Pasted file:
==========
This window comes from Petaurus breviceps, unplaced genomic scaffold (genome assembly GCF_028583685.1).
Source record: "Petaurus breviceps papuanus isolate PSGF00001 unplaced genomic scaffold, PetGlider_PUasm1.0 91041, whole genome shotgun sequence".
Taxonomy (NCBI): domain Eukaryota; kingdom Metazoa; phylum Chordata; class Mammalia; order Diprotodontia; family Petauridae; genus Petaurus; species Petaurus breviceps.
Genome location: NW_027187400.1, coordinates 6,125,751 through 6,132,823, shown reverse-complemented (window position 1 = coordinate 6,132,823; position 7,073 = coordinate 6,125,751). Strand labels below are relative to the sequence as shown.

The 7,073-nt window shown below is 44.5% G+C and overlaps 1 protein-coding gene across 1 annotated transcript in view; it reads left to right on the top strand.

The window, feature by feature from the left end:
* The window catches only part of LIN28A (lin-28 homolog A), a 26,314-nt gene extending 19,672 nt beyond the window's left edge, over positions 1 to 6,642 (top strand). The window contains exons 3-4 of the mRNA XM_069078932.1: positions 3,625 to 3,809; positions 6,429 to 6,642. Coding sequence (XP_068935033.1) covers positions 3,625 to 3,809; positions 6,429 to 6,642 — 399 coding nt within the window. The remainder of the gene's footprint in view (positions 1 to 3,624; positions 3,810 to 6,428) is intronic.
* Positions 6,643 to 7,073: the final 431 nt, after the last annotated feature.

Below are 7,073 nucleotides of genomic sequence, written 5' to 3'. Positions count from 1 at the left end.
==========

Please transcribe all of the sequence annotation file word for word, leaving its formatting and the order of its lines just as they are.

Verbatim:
This window comes from Petaurus breviceps, unplaced genomic scaffold (genome assembly GCF_028583685.1).
Source record: "Petaurus breviceps papuanus isolate PSGF00001 unplaced genomic scaffold, PetGlider_PUasm1.0 91041, whole genome shotgun sequence".
Taxonomy (NCBI): domain Eukaryota; kingdom Metazoa; phylum Chordata; class Mammalia; order Diprotodontia; family Petauridae; genus Petaurus; species Petaurus breviceps.
Genome location: NW_027187400.1, coordinates 6,125,751 through 6,132,823, shown reverse-complemented (window position 1 = coordinate 6,132,823; position 7,073 = coordinate 6,125,751). Strand labels below are relative to the sequence as shown.

The 7,073-nt window shown below is 44.5% G+C and overlaps 1 protein-coding gene across 1 annotated transcript in view; it reads left to right on the top strand.

The window, feature by feature from the left end:
* The window catches only part of LIN28A (lin-28 homolog A), a 26,314-nt gene extending 19,672 nt beyond the window's left edge, over positions 1 to 6,642 (top strand). The window contains exons 3-4 of the mRNA XM_069078932.1: positions 3,625 to 3,809; positions 6,429 to 6,642. Coding sequence (XP_068935033.1) covers positions 3,625 to 3,809; positions 6,429 to 6,642 — 399 coding nt within the window. The remainder of the gene's footprint in view (positions 1 to 3,624; positions 3,810 to 6,428) is intronic.
* Positions 6,643 to 7,073: the final 431 nt, after the last annotated feature.

Below are 7,073 nucleotides of genomic sequence, written 5' to 3'. Positions count from 1 at the left end.